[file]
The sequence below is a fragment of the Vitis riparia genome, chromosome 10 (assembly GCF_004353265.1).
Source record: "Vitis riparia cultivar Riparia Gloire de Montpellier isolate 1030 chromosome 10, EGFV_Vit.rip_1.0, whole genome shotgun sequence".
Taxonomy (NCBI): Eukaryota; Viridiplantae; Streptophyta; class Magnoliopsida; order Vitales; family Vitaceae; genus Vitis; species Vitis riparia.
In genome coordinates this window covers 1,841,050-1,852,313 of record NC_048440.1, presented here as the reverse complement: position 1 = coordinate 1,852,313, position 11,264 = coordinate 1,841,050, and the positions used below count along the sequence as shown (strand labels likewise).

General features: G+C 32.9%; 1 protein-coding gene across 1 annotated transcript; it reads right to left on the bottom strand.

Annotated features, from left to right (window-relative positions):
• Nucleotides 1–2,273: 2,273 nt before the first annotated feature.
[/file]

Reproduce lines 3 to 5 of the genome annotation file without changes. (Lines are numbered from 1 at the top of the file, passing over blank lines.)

Taxonomy (NCBI): Eukaryota; Viridiplantae; Streptophyta; class Magnoliopsida; order Vitales; family Vitaceae; genus Vitis; species Vitis riparia.
In genome coordinates this window covers 1,841,050-1,852,313 of record NC_048440.1, presented here as the reverse complement: position 1 = coordinate 1,852,313, position 11,264 = coordinate 1,841,050, and the positions used below count along the sequence as shown (strand labels likewise).

General features: G+C 32.9%; 1 protein-coding gene across 1 annotated transcript; it reads right to left on the bottom strand.